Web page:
Tips to keep your pet safe during floods, storms
A safe-haven room in your home; a secure carrier; and a two-week supply of pet food, medications and bottled water can make the difference between life and death for a pet during a flood, major storm or natural disaster, a leading animal behaviorist says.
Those who want to make sure that their dogs and cats safe during natural disasters such as floods, major storms and hurricanes should have preparations in place so they can keep a pet with them at home or take the pet along if they must evacuate, according to Liam Crowe of Bark Busters USA.
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“People can easily get caught up in the chaos of the storm and forget to make preparations for their pets," Mr. Crowe states in a media release. "It is important to include your pets in your emergency safety plans. By following a few tips, you can help ensure the safety and well-being of your pet.”
Most emergency shelters have no-pets policies, so Bark Busters advises pet parents to make preparations for accommodations. Ask friends or relatives if they can shelter you and your pets, look for pet-friendly facilities and lodging in your vicinity, and call pet boarding facilities, humane societies and animal control shelters to learn about their policies.
Those who must evacuate their homes should do everything possible to take pets along because animals left behind can be injured, lost or killed. Those who must leave pets behind should secure them in a bathroom (with drinking water in the tub), leave out plenty of food, and alert local officials that pets are in your home.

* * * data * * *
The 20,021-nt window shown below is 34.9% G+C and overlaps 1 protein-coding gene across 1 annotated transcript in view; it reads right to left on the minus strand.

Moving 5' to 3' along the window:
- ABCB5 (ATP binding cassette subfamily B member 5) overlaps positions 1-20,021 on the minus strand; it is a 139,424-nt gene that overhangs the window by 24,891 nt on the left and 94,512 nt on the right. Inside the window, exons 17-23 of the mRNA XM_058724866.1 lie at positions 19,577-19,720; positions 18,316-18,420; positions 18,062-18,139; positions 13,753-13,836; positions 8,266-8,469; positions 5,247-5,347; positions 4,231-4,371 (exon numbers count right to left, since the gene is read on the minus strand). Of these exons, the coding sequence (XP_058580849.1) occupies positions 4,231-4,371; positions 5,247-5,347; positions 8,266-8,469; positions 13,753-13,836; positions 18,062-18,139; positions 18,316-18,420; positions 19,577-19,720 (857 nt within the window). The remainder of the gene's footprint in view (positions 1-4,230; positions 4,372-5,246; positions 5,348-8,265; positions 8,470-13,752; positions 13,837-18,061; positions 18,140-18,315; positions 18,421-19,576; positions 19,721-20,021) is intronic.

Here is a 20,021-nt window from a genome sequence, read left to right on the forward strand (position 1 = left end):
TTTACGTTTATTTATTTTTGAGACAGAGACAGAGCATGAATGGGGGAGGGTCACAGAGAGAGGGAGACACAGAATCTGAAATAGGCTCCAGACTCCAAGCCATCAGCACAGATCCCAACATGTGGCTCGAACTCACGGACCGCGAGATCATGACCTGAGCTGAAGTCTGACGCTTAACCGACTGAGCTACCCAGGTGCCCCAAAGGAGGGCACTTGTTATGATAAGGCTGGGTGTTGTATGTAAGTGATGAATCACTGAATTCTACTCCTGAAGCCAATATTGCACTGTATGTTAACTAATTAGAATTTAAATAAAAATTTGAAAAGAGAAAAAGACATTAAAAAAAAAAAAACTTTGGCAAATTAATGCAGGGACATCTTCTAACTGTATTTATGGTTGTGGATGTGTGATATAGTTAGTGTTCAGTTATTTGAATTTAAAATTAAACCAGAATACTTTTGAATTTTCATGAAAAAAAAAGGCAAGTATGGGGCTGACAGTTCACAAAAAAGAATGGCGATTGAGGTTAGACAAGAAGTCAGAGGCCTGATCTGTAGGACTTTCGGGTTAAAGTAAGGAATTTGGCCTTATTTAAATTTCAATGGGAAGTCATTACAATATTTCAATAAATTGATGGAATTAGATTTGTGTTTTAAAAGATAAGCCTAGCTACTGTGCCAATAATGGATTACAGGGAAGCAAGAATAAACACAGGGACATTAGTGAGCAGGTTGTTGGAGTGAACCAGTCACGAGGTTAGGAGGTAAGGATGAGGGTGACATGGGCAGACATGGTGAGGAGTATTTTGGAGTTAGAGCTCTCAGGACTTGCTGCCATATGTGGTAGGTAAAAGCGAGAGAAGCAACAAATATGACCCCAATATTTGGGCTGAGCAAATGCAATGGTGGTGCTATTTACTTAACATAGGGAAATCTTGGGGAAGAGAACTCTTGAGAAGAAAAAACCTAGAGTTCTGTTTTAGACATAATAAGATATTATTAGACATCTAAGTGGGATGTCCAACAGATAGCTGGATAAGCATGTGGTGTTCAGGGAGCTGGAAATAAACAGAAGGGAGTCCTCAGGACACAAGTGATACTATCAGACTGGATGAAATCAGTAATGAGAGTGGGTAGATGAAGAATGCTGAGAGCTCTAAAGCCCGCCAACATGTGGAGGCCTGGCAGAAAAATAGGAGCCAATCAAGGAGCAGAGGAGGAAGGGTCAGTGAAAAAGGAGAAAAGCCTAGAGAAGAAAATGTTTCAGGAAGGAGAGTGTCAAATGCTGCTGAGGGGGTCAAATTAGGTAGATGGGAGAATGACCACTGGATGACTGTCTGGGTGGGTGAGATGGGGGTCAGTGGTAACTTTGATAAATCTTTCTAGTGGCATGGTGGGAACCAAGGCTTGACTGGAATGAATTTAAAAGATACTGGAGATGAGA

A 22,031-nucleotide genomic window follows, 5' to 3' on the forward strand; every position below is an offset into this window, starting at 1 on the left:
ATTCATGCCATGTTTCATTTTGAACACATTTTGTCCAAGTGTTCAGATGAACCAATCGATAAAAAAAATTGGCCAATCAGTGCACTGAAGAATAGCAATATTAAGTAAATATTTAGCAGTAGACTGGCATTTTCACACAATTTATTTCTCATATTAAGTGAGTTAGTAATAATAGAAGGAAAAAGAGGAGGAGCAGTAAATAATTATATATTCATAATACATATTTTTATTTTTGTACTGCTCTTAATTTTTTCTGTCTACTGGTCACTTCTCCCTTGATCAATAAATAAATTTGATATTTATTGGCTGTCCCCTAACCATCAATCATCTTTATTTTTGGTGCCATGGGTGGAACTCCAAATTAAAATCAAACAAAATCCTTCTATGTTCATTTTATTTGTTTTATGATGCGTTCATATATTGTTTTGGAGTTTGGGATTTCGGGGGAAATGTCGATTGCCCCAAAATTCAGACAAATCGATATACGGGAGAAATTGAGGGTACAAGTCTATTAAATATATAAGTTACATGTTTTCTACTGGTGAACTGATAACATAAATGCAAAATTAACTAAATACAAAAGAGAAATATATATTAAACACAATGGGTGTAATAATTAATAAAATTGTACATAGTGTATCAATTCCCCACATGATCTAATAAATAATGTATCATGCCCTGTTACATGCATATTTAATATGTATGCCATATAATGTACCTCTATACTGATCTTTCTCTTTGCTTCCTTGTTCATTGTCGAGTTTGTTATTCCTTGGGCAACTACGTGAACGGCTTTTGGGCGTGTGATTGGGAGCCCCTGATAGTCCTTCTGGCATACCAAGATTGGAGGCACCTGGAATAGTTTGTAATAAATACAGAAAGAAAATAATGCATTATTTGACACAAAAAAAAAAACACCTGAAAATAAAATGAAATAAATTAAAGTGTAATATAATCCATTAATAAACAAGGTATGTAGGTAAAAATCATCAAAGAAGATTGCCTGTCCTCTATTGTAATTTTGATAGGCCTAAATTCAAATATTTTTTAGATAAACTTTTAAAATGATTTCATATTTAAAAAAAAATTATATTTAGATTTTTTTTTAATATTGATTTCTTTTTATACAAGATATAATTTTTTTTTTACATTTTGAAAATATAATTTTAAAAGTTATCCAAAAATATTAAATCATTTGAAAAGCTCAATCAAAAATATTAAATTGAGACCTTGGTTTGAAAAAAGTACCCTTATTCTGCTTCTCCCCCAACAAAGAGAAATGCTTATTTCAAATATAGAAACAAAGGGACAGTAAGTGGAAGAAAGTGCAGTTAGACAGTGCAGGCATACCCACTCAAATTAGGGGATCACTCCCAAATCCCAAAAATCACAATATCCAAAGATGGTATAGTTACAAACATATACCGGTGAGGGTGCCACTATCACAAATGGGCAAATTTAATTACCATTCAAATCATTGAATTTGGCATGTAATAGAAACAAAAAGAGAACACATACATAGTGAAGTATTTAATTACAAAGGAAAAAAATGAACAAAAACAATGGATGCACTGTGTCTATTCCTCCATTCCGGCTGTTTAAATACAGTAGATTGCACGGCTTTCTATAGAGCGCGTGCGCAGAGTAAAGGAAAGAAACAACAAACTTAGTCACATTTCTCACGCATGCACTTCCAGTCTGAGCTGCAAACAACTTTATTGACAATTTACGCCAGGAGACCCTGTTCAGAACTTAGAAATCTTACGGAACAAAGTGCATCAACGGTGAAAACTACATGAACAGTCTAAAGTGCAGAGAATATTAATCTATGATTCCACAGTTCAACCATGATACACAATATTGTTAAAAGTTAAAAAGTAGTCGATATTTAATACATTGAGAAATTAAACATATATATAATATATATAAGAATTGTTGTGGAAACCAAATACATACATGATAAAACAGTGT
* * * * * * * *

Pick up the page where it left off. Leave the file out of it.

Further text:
Pet parents should assemble a pet emergency kit to keep with the family emergency kit. Use plastic zipper bags to protect the items. Items should include:
- A collar with tags and a sturdy leash.
- A two-week supply (or more) of a pet’s medications.
- Photocopies of health records and a recent photo taken of you with your pet.
- A two-week supply of pet food and bottled water, and bowls for each.
- First-aid supplies, including bandages, tape, tweezers and antibacterial ointment.
- A secure, covered carrier/crate that is large enough for your pet to completely turn around.
- A flashlight and radio with fresh batteries.
- A favorite toy or bedding to help reduce the stress of unfamiliar surroundings.
- Cleaning supplies and disposable trash bags or newspaper for cleanup.
- Be sure pets are wearing identification or have a microchip implanted to help the return of a lost pet.
- Keep pets current on all vaccinations and de-wormer.
- Have a photograph taken of you with your pets to show proof of ownership should you become separated. Send copies of the photo to family and friends who live out of state for safekeeping.
- Get a window decal so rescue workers know pets are in your home.
Actions to take during the emergency:
- Take your pet with you to a safe room such as a basement.
- Put your pet on a leash or in a covered carrier. This ensures you know where he is, provides a naturally safe environment and allows you to move him to safe areas as needed.
- Remain calm because if you act anxious, your pet will sense and feed off your mood.
- Act as natural as possible. Do not comfort pets that shows signs of anxiety, because this will sound like praise and may increase nervousness and confusion.
- Keep pets inside if emergency officials advise you to remain in your home.
- When safe to go outside, walk pets on a leash until they become reoriented to the area and your home.
- If you have lost your pet, contact local animal control officers to find out where lost animals can be recovered. Bring along that photo of you with your pet to help shelter workers identify your missing pal.
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